CRN provided funding for a review of what the scientific literature has to say about the link between eating disorders and the use of various dietary supplements. That paper was written by Susan Hewlings, Ph.D., who was with Nutrasource at the time (she has since taken a position as VP of research affairs at Radicle Science) and conducted her doctoral dissertation on eating disorders.

The paper is in the peer-review process for imminent publication in the journal Nutrients, so Hewlings said she wouldn’t go into detail on her specific findings yet.

But broadly speaking, her findings corroborate what was said by supplement industry stakeholders in the hearing: There really is no evidence to support the assertion that the use of dietary supplements either causes or exacerbates eating disorders.

Hewlings said the results of her review call into question the link between supplements and eating disorders that has been asserted by Austin and her collaborators at STRIPED.

“They quote their own work and surveys that were done more than 20 years ago, and those surveys were not validated,” she said. “Are there any adverse events that have been reported that connect dietary supplement use of any kind to an eating disorder? The answer is no. I’m not saying that eating disorders are not a problem. They need to be addressed from a public health perspective. But we are spinning our wheels here based on old and poorly done research.”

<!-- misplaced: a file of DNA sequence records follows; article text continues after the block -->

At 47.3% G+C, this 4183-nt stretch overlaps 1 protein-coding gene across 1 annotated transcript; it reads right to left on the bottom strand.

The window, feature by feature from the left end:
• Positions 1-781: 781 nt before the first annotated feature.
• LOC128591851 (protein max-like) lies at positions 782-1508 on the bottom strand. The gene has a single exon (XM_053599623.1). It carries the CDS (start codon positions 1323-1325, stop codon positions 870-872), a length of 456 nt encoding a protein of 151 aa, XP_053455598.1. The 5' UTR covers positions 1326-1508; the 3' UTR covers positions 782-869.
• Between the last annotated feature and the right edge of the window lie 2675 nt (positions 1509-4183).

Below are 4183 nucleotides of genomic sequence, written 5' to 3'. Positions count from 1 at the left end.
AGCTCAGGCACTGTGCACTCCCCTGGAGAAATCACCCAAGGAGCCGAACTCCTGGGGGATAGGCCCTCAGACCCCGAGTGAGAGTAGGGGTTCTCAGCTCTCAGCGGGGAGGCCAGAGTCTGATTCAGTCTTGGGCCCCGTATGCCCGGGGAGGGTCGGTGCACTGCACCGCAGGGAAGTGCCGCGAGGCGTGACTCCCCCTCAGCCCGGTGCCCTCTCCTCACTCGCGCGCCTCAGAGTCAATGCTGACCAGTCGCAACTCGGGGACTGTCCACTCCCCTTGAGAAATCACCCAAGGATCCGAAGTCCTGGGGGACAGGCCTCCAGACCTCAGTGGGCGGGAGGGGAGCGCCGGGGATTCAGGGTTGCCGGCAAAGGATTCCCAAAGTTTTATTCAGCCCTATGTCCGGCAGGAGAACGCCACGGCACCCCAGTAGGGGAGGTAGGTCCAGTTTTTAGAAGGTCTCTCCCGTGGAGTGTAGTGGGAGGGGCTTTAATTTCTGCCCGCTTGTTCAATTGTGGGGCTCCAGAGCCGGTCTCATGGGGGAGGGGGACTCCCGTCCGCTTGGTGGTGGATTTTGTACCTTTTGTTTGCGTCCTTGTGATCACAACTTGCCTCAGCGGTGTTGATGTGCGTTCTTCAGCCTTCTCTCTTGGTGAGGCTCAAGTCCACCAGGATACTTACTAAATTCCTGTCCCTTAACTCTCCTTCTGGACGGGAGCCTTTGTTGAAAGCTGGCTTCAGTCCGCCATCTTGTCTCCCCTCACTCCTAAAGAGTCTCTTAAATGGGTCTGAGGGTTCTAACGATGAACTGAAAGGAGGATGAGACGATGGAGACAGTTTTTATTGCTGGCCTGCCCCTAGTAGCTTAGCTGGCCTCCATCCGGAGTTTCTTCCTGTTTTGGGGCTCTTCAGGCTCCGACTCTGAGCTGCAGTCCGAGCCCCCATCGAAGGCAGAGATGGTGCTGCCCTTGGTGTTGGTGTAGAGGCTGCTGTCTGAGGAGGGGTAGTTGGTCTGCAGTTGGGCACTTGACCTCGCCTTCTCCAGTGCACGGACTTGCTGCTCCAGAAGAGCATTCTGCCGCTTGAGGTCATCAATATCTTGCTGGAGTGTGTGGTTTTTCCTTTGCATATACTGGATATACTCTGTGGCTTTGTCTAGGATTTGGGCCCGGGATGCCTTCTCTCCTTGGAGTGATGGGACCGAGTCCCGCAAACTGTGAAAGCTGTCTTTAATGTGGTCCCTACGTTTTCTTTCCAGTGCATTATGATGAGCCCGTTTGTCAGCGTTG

STRIPED responds to FDA database arguments

Austin, who directs STRIPED, is a professor of social and behavioral sciences at the Harvard T.H. Chan School of Public Health and a professor of pediatrics at Harvard Medical School. She also holds positions at Boston Children's Hospital, including as a research scientist in the Division of Adolescent and Young Adult Medicine.

FDA's adverse events database isn't intended to capture a psychiatric illness such as an eating disorder diagnosis, but rather "is almost exclusively used for reporting acute physical injury in the near term attributed to dietary supplement use," according to the Harvard academic.

The contention by industry stakeholders that the FDA database doesn't show a nexus involving eating disorders is "either naïve, showing a basic lack of understanding of the database, or deliberately deceptive to mislead lawmakers and the public about the risks of weight loss supplements," Austin asserted in an email to Natural Products Insider. "The truth is that rigorous studies designed to examine the risks of these products, carried out with thousands of people followed over many years, have consistently found that girls and young women who use these products have four to six times the risk of being diagnosed with an eating disorder within several years compared to their peers not using these products."

She also highlighted concerns that weight loss supplements may contain active pharmaceutical ingredients and pose health risks to youths.